While we’re well aware that in Australia, on average, one woman a week is murdered by her partner, incidents of domestic violence have significantly escalated since the pandemic restrictions. After being cross-examined by Robert Richter QC for several excoriating hours, ABC journalist Louise Milligan wrote Witness (2020) in which she argues that most rape victims, even those courageous enough to go to court, are almost inevitably re-traumatised by a “paternalistic” legal system.
As a writer, Debra Oswald has always been attuned to the zeitgeist.Credit:Justin McManus
And in the past few weeks alone, allegations of rape, sexual harassment and cover-ups have flowed out of federal Parliament itself with the persistence of a leaking tap.
At the heart of Debra Oswald’s latest novel there is a sense of despair and resignation that men are never going to stop killing and hurting women. This sense is based on the knowledge that it doesn’t matter how enlightened we think we are – how many times we roll our eyes in horror – this extraordinary offensive against women cannot be stopped.
As a successful novelist, playwright and creator of the popular TV series Offspring, Oswald has always been attuned to the zeitgeist and it is this ability to nail a cultural issue that has enabled her to stay relevant over a long career. Hence in The Family Doctor, she addresses a situation that goes to the heart of the matter – domestic violence.
Her three central, female characters are warm-hearted, educated women who enjoy a fairly privileged, Sydney life. According to their precepts, trouble can be managed and controlled: that’s why we have a criminal justice system, counsellors and heaps of social workers.
Paula is the family doctor of the book’s title who has given safe harbour to her girlfriend Stacey and her two young children after Stacey’s husband has pursued a relentless campaign of domestic violence. Paula and Stacey’s mutual friend, Anita, is a savvy journalist who also supports Stacey and the children.
And there we have it, three women who know all the issues around family violence but are still unable to avoid the dreadful moment in the book’s opening chapter when Paula arrives home and discovers the bloodied bodies of Stacey and her children; and is just in time to see the rampaging husband turn the gun on himself.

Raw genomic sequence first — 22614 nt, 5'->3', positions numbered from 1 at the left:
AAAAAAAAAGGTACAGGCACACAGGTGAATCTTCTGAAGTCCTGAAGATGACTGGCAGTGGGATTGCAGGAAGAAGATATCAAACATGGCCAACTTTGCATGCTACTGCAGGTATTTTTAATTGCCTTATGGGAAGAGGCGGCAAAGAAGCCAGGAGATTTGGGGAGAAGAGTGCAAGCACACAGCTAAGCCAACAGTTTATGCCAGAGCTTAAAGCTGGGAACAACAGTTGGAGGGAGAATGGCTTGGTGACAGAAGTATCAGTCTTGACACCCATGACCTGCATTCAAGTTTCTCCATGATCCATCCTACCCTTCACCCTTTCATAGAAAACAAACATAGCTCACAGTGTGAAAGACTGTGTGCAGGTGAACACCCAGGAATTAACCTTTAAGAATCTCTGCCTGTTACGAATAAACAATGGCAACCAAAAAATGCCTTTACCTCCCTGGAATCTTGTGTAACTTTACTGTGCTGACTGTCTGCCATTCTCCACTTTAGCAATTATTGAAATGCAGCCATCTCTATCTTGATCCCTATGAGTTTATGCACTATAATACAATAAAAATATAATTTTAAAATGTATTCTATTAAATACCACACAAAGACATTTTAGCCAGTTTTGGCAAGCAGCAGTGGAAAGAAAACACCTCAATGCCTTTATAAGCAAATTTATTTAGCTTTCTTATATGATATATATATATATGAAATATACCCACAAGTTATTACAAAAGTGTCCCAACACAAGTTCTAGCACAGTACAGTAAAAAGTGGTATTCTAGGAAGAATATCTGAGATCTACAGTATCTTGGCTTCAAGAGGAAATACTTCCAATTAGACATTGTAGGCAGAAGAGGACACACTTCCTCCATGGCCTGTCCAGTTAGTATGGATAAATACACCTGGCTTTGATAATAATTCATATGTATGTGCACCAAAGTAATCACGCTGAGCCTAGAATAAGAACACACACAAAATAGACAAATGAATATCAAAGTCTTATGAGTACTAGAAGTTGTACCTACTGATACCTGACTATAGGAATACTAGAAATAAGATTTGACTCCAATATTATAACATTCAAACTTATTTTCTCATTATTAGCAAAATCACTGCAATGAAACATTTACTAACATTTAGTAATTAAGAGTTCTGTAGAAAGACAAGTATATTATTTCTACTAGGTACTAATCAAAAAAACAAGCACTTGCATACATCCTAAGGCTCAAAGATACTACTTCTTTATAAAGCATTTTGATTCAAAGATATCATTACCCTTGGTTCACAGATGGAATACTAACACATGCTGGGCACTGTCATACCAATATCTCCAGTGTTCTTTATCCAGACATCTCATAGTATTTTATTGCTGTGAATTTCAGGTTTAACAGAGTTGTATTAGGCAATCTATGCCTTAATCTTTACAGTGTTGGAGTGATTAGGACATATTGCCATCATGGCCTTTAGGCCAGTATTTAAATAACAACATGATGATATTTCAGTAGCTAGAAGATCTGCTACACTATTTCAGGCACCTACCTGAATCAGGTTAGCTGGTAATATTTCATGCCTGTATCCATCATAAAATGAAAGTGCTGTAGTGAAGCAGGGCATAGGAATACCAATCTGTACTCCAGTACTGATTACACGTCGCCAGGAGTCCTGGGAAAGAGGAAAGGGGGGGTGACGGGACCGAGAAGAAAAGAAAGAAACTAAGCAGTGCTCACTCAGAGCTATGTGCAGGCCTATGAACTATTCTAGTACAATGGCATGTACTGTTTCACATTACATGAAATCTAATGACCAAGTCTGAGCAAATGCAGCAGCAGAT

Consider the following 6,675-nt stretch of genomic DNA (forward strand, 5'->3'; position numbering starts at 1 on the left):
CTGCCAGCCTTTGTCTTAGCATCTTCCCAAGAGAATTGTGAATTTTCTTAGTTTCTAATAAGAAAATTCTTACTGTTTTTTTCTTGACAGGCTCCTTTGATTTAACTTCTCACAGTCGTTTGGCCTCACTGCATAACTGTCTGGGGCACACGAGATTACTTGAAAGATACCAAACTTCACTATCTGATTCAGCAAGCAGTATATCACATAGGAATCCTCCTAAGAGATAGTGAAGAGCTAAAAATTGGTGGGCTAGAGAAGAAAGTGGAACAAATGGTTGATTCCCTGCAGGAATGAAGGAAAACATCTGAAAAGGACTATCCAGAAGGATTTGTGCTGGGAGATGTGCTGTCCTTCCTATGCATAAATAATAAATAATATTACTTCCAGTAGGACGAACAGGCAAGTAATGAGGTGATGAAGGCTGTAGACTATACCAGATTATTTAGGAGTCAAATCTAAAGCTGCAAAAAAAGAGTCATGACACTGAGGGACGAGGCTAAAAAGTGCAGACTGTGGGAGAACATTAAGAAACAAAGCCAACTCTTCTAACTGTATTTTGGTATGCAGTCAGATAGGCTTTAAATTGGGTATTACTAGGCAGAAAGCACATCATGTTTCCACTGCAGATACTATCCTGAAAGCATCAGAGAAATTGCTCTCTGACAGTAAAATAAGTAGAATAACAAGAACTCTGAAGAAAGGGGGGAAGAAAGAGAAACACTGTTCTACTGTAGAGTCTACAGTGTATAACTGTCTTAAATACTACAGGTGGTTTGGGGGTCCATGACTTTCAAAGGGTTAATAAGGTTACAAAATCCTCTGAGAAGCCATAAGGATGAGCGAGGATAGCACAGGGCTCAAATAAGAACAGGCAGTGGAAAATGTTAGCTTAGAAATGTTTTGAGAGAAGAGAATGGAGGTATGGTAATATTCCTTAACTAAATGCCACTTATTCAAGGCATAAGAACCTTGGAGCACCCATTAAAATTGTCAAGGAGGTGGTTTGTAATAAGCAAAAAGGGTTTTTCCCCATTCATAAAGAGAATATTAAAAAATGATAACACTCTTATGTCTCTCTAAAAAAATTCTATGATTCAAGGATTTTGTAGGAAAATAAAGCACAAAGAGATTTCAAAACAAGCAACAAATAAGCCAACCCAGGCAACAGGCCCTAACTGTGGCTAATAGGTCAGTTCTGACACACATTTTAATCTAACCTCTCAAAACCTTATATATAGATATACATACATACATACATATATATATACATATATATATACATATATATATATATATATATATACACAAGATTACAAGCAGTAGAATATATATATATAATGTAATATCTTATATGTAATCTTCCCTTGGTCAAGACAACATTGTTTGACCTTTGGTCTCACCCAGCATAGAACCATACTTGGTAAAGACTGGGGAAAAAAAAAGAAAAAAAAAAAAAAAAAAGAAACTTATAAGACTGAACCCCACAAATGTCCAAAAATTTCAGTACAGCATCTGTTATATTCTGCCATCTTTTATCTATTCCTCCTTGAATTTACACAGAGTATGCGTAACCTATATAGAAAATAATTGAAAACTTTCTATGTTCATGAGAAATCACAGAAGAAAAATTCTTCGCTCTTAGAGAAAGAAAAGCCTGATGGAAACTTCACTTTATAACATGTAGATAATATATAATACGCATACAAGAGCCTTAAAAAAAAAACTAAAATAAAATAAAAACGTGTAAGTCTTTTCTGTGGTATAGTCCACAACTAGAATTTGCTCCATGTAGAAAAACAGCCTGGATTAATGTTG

There is nothing exploitative about the opening passages but they had to be written – such images are worth more than a thousand pages of statistics and detailed research.
As far as the women knew, Stacey’s former husband was safely locked up in Queensland, charged with assault, but unfortunately Stacey wasn’t told of his release. “That piece of information had accidently fallen into the crack along the Queensland-New South Wales border.”
Paula and Anita try desperately to live with the aftermath of the tragedy and agonise about their inability to protect Stacey. Anita responds by writing a book about domestic violence; and she also attends a murder trial where it becomes obvious that the man accused of murdering his young girlfriend will go free.
When Paula goes back to her medical practice she is confounded by a mother and her son who are victims of an especially dangerous man. Despite Paula’s brochures, advice and phone numbers, the patient remains locked in a deadly relationship.
Coincidentally, not long after the consultation, the abusive husband also walks into Paula’s practice. There he is, lying on her clinic bed, waiting for her to take blood tests. He has a serious heart condition but Paula realises with a little help from a vial of adrenaline, she can speed his end along.
Oswald’s nuanced exposition of family violence, as well as her well-honed skills as a storyteller make Paula’s dilemma totally plausible. By inviting the reader to participate in an ethical and psychological conundrum, our commitment to the rest of this suspenseful and compelling book is guaranteed. And a note of warning, the book’s denouement is by no means predictable.
The Family Doctor, Debra Oswald, Allen & Unwin, $32.99. Debra Oswald is a guest at Sydney Writers’ Festival (swf.org.au).
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